The New HPV Vaccine: Gardisil 9
Published: Jackson Hole News and Guide, March 2015
Giovannina M. Anthony, M.D.
In 2006, the FDA approved the first HPV (human papillomavirus) vaccine, designed to prevent cervical, vulvar, and oral cancers caused by the most common and virulent HPV subtypes: 16 and 18. The vaccine also prevents infection by HPV subtypes 6 and 11, which cause the common but benign genital wart. Persistent HPV infection leads to cancer of the cervix in 10,000 American women each year. And genital warts? The numbers are in the millions, for both women and men.
Cancers of the anus and head and neck are also possible, and can occur in both sexes. Research on HPV has revealed that subtypes 16 and 18 cause approximately 70% of all of these cancers. In December 2014, the FDA approved Gardisil 9, which adds protection from five additional high-risk subtypes: 31, 33, 45, 52, and 58. This is a 20% increase in the level of protection from the first vaccine and means that Gardisil 9 now protects women from over 90% of the abnormalities caused by the highest risk subtypes.
Sometimes patients will say to me, who cares about HPV vaccination? “I get my pap every year, and pre-cancerous areas on the cervix will be removed before I ever get cancer.” The problem in this country is what I like to call the “burden of HPV disease.” Not a day goes by that I don’t call to counsel a patient about HPV, repeat a pap smear (not exactly fun for the patient), burn off genital warts, scrape the inside of the cervix, biopsy, or excise precancerous abnormalities off of the cervix in a larger procedure. In addition to the stress, anxiety, and discomfort, and multiple time-consuming doctor visits, it costs patients, insurers, and taxpayers billions of dollars each year to manage HPV disease. None of these patients have cancer, but the means of prevention in non-immunized women are invasive and expensive. Why would we not want to prevent the spread of HPV disease?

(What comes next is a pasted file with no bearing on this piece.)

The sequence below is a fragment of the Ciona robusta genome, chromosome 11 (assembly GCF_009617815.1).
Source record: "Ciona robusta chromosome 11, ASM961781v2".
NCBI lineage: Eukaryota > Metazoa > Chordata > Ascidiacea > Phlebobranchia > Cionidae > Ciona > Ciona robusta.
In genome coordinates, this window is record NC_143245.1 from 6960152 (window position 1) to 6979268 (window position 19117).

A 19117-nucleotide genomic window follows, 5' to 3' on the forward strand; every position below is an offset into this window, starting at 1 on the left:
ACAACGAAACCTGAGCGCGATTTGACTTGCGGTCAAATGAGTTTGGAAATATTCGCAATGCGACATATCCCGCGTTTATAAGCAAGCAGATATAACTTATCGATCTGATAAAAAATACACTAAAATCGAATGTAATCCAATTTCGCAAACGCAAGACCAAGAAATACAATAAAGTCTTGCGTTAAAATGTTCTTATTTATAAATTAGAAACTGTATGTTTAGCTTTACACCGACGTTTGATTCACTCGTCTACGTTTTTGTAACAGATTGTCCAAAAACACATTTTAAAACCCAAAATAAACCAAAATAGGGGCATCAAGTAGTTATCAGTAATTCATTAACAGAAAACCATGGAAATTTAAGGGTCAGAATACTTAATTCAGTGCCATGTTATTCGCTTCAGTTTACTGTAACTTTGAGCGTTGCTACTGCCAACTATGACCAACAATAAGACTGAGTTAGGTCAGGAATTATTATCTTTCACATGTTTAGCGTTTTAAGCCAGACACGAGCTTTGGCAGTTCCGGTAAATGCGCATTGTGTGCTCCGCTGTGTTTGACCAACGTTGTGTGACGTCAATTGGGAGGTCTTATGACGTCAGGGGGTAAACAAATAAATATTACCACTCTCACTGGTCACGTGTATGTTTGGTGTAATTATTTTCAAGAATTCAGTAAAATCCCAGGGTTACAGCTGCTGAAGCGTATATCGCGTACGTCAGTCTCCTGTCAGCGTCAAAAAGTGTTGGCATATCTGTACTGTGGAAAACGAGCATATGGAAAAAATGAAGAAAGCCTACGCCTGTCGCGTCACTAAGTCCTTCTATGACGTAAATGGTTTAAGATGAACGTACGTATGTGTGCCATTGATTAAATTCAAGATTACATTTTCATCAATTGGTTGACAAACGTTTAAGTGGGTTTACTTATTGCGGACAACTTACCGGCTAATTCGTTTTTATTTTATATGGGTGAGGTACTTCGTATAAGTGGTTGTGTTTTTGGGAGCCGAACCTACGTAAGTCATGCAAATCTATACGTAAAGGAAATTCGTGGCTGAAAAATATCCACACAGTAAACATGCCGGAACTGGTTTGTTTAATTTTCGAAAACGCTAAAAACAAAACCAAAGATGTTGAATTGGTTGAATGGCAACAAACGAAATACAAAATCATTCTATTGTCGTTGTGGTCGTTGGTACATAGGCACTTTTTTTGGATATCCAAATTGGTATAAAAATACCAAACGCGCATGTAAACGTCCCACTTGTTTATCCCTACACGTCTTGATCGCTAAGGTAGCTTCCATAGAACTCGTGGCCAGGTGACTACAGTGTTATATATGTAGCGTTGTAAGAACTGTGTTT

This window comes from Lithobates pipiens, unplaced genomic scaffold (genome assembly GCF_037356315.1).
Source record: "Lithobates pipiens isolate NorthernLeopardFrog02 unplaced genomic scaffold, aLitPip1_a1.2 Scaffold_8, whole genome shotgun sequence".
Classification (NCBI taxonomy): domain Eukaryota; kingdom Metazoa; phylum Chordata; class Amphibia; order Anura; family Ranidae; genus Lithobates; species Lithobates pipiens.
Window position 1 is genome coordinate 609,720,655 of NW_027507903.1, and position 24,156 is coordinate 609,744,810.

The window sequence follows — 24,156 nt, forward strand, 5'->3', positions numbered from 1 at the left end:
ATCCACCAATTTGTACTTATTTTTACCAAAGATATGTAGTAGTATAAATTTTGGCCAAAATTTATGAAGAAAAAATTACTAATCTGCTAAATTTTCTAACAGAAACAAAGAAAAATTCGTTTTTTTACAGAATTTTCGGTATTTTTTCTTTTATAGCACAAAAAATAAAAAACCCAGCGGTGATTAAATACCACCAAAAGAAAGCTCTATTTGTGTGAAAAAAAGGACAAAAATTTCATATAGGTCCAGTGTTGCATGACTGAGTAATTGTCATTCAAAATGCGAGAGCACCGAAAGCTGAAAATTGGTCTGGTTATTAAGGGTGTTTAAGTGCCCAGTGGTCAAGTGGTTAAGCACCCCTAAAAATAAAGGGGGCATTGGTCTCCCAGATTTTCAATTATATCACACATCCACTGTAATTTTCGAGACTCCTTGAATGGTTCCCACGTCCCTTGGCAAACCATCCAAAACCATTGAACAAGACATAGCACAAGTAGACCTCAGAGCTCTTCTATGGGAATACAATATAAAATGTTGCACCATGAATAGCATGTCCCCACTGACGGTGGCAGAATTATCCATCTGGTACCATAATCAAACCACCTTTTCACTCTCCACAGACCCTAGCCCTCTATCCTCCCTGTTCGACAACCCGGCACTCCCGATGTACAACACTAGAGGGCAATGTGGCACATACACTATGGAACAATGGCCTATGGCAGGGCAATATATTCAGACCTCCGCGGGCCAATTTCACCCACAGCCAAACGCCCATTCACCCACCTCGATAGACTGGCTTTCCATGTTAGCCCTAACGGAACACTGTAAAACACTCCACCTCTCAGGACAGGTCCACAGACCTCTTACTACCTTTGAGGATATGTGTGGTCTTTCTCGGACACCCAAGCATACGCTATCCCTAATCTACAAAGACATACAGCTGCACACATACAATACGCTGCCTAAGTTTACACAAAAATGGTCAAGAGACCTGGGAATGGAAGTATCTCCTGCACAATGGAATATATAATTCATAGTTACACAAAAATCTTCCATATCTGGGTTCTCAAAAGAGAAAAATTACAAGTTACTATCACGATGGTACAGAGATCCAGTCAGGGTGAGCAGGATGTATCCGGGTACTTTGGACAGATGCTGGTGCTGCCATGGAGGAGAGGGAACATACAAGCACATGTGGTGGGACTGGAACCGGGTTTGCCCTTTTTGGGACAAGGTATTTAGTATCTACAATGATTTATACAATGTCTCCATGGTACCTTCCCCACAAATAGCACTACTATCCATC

So what exactly is HPV? It is a virus that is spread by skin-to-skin contact, including sexual intercourse, oral sex, anal sex, and even minimally intimate contact: i.e., hand to genital contact. Condoms do not provide complete protection. Most women and men have become infected with HPV between 15 and 25 years of age. When patients ask me, “why do I have this?” I answer them: everyone has it. HPV disease is what is called endemic: so many of us have it, that it simply lives in the population, spreading with intimate contact. If you are not vaccinated, you cannot avoid HPV.
Fortunately, most people will clear the infection without symptoms and without treatment within two years. However, in 10-20 percent of women, the cervical infection persists and can recur, and both men and women can harbor the virus for years. For this reason regular testing is important in detecting cervical abnormalities early. HPV is classified as either low risk, which causes genital warts, or high risk, which causes cancer.